We think that at the very least the majority of feathergrasses of the Eurasian steppes were formed during the alpine orogeny although it is impossible to exclude completely the possibility of the origin of several species by way of hybridization when the earliest mountain and steppe species were brought together. Thus the sandy race of the typical feathergrass, S. pennata subsp. sabulosa (Pacz.) Tsvelev, probably evolved after the descent of the common ancestor, S. pennata s.l. to the plains, although it is found on granite outcrops in the foothills.
Species of the two principal Eurasian sections of feathergrass - Stipa and Leiostipa - developed basically independently and in parallel. However, the second of these is more primitive and was formed significantly earlier than the alpine orogeny. Its first species probably had short spikelets and relatively short awns similar to the extant species S. bungeana Trin. and S. richteriana Kar. & Kir. It is entirely possible that long-awned species of - Leiostipa (S. capillata etc.) evolved only at the time of the alpine orogeny, together with the plumose feathergrasses of section Stipa, although such long- awned species as S. pellita (Trin. & Rupr.) Tsvelev may have evolved on the sandy shores of theTethys Sea during the Oligocene. Already among the earlier small-spikeleted and short-awned species of sect. Leiostipa were some that made the transition to feathergrasses of sect. Barbatae Junge, which has short-haired awns on moderately small lemmas which were often hairy over the entire surface. The section Barbatae is also certainly more ancient than sect. Stipa, and many of its species evolved in the highland areas of the ancient Mediterranean, again up to the beginning of the alpine orogeny.
It is interesting that the transition from scabridities on the awn to hairs, as in sect. Leiostipaa, occurred in two ways: 1) starting from the upper parts of the awn (this lead to the formation of typical Barbatae feathergrasses, and also to more advanced feathergrasses of sect. Stipa and 2) starting from the base of the awn (in this way went possibly the Eurasian feathergrasses, S. holosericea, S. richteriana, and others (which merit segregation in a separate section and also, the majority of South American and Australian feathergrasses). The small, ancient Mediterranean sect. Stipella Tsvelev, type S. capensis Thunb. (= S. tortilis Desf.) probably arose as far back as the Oligocene as a result of ephemerization of feathergrasses with awns that have hairs on the lower portion. Although S. capensis was described from South Africa, where it is very common, it can hardly be doubted that it was carried there by the first colonists. Also, one annual species, S. annua Mez, was described from South America, but it is doubtful that it belongs to sect. Stipella unless it is alien to South America.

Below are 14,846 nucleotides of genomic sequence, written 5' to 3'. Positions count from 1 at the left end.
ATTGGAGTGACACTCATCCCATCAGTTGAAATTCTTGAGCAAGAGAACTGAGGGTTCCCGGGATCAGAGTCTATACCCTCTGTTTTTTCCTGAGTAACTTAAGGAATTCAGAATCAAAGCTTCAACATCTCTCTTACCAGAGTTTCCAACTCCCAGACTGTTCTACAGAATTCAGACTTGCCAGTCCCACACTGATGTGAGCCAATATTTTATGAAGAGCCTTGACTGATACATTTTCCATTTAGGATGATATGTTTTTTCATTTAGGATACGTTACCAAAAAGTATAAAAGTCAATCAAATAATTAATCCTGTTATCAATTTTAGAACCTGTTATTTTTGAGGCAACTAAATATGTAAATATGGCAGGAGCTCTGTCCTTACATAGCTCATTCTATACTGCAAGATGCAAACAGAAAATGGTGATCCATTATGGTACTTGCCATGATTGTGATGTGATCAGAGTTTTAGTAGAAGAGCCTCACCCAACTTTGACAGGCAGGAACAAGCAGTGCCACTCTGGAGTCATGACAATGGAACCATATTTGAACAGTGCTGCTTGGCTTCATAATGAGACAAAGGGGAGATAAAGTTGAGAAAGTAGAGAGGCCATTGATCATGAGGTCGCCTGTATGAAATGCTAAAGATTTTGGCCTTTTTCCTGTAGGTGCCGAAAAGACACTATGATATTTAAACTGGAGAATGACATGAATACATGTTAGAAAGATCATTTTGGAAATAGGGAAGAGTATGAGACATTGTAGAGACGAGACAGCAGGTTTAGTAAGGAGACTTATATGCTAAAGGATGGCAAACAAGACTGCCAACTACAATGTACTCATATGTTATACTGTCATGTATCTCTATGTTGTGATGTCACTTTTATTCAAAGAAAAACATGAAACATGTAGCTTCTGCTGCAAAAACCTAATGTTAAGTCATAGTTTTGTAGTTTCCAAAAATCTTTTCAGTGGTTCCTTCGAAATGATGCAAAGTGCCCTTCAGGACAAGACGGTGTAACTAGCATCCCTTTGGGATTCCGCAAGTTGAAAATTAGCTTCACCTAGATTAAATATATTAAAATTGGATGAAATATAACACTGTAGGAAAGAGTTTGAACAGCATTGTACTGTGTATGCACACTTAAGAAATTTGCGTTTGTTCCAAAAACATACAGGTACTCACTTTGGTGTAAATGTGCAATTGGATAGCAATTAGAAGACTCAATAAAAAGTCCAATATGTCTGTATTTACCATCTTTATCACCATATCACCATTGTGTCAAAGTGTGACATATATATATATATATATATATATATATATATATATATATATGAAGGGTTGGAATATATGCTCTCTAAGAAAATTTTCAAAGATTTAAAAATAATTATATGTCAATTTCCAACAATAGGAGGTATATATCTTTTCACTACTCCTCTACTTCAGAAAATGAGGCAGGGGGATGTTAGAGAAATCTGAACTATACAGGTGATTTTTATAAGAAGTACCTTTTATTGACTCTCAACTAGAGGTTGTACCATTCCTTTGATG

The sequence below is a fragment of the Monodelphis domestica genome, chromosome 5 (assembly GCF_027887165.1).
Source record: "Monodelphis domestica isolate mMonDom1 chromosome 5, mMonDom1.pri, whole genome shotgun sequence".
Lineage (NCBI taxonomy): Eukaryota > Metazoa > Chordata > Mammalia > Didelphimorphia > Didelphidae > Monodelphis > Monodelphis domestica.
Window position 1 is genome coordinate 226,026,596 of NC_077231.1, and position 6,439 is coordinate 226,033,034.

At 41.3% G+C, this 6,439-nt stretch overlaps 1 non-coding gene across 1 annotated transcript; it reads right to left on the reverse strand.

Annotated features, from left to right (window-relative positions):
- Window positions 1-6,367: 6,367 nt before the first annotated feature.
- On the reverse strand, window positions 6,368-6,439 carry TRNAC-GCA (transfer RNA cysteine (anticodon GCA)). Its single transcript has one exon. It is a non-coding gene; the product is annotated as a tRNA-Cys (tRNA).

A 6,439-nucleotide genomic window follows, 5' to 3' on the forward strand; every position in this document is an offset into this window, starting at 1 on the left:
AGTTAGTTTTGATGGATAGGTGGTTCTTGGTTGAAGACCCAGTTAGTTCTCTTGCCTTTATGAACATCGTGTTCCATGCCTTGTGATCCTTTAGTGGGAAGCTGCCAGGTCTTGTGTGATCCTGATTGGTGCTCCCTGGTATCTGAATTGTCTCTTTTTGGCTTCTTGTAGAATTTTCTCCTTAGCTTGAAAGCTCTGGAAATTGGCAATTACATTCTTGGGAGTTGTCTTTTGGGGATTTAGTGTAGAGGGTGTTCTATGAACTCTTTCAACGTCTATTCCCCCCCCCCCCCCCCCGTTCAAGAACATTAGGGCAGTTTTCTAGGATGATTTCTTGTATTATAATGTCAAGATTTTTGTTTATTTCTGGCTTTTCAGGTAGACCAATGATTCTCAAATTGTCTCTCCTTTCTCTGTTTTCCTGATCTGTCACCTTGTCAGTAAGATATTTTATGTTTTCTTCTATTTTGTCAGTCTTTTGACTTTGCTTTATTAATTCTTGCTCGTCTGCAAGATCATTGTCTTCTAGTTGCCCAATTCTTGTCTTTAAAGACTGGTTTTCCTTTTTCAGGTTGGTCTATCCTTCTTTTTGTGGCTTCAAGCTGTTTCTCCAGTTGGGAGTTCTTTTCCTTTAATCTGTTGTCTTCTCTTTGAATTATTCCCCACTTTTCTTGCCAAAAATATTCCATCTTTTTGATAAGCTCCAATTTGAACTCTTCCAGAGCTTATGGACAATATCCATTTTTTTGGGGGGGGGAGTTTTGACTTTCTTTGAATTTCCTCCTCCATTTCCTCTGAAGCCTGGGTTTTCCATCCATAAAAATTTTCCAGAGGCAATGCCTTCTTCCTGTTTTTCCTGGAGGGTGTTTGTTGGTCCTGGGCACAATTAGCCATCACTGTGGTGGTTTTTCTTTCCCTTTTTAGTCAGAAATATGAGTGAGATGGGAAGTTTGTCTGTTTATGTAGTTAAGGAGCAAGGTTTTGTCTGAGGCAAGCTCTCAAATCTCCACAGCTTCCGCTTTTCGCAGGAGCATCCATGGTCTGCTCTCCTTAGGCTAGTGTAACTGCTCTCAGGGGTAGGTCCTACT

The majority of species of the ancient-Mediterranean sect. Barbatae extend into near and Middle Asia. But in Central Asia there are three very distinct species in this section: S. breviflora Griseb., S. orientalis Trin., and S. purpurea Griseb. The last of these species, which extends into the highest mountains of Tibet and regions around this mountain system, probably merits assignment to a unique, monotypic, section.
Section Smirnovia Tsvelev (Tsvelev 1974a, c.20), with S. caucasica Schmalh., S. lingua Junge and others, occupies a central position among feathergrasses. It is characterized by a once-geniculate awn and leaf with a short ligule which changes from the base into a thick row of hairs. This last character is not characteristic of other genera of Stipeae and generally is rare among festucoid grasses but it is very common among arundinoid and ergrostoid grasses of the tribes Danthonieae, Aristideae, and Cynodonteae. It is undoubtedly a sign of great specialization (the result of xeromorphogenesis), such that sect. Smirnovia must be acknowledged to be still more specialized than sect. Stipa. Its species extend primarily into middle and Central Asia but they occur also in southern Siberia, in near Asia and in the Caucasus. They all have obligate anemochory and the feathery awns of someof them (for example, S. longiplumosa Roshev.) are no shorter than those of species from sect. Stipa. One can suppose that the first species of this section evolved on islands in the eastern part of the Tethys up until the alpine orogeny.